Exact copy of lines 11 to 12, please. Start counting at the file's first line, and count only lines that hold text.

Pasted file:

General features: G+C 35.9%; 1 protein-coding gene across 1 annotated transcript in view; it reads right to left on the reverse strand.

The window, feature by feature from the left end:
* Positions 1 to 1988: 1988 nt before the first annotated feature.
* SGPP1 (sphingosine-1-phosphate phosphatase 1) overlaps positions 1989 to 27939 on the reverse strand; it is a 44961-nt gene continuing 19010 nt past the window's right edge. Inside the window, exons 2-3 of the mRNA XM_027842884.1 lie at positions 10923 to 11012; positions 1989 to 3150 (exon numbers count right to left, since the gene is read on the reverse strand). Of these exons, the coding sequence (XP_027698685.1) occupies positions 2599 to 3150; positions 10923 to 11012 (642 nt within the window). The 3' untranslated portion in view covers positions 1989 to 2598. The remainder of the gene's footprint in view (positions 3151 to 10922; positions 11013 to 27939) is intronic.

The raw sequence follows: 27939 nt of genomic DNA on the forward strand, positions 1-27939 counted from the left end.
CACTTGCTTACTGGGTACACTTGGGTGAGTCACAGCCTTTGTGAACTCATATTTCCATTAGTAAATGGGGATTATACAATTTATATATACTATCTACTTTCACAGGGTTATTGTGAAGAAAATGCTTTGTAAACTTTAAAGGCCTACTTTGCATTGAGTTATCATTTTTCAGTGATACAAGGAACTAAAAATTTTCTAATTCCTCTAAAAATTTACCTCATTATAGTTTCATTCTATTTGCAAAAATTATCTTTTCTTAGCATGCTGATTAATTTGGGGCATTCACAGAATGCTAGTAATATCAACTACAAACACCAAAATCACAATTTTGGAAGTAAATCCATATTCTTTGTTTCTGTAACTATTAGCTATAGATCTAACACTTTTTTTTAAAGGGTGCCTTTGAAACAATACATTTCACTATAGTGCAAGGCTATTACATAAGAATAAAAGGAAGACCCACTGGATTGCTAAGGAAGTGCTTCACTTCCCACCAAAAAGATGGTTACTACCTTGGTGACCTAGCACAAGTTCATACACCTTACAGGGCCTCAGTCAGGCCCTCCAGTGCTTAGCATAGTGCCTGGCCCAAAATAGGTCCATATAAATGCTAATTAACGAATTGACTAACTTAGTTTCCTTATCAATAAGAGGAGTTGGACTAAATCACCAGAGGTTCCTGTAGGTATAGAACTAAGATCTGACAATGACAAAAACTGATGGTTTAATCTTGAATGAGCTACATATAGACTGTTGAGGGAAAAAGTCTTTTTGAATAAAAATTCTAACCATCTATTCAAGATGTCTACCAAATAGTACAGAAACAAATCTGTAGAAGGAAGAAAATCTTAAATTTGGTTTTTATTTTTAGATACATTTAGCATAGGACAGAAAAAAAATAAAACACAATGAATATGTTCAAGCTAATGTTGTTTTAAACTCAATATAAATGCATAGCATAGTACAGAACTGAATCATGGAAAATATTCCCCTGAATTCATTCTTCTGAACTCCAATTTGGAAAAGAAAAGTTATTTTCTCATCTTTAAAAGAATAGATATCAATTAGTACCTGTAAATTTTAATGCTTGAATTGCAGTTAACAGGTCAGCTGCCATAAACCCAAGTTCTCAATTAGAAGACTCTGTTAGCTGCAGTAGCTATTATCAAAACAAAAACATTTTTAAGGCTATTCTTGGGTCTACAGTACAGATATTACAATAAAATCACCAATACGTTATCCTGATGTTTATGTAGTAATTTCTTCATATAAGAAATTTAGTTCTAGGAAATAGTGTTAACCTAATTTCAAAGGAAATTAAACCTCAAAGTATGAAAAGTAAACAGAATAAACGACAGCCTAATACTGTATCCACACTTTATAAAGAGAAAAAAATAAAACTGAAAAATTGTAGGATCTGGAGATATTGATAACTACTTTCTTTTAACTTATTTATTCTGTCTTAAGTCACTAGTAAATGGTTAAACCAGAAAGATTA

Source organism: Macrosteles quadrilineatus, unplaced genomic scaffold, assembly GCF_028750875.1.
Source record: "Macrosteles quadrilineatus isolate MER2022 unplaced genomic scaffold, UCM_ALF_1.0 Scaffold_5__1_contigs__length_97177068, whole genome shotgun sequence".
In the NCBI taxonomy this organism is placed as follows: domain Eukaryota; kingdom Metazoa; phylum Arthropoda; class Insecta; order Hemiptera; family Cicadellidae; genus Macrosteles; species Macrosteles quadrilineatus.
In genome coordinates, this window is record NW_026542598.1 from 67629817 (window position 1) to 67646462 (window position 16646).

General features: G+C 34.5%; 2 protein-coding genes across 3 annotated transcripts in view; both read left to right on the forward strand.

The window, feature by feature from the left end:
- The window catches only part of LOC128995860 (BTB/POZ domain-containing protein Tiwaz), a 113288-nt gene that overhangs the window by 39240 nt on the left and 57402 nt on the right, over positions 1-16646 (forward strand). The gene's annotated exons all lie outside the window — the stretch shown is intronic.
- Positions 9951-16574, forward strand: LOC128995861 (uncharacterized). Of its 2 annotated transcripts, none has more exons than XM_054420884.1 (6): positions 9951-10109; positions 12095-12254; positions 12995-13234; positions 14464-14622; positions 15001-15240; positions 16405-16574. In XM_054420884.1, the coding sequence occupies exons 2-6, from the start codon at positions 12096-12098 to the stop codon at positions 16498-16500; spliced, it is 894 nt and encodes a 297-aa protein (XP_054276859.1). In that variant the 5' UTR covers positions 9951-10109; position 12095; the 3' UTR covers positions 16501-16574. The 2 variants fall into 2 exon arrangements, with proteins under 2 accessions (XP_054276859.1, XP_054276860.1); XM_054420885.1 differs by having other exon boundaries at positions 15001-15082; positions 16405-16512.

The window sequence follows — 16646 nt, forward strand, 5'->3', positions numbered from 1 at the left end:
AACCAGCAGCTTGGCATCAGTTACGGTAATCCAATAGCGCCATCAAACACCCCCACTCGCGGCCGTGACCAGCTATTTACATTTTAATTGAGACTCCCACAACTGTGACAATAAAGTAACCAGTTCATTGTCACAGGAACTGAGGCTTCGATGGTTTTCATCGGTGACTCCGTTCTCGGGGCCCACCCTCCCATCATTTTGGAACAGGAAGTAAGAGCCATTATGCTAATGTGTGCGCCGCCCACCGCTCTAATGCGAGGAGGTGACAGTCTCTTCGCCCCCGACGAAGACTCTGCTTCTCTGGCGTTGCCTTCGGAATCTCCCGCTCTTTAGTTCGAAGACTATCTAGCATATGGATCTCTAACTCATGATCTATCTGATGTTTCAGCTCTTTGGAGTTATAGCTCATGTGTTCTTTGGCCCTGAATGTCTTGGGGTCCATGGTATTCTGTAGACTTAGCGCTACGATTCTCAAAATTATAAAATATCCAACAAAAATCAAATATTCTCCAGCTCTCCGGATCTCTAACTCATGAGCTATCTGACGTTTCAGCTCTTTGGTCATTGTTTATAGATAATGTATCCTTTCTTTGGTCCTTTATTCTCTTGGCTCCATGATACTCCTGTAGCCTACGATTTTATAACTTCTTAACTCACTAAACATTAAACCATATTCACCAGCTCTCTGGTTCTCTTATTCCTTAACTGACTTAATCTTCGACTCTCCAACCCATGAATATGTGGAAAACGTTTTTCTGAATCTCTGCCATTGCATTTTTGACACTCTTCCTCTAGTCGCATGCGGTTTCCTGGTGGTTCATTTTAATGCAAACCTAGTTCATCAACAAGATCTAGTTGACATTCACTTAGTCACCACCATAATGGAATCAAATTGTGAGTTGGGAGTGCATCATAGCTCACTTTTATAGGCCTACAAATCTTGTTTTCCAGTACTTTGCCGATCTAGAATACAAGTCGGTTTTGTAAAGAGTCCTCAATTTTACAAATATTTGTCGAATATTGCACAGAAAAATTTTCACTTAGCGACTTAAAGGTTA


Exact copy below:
General features: G+C 34.5%; 2 protein-coding genes across 3 annotated transcripts in view; both read left to right on the forward strand.

The window, feature by feature from the left end: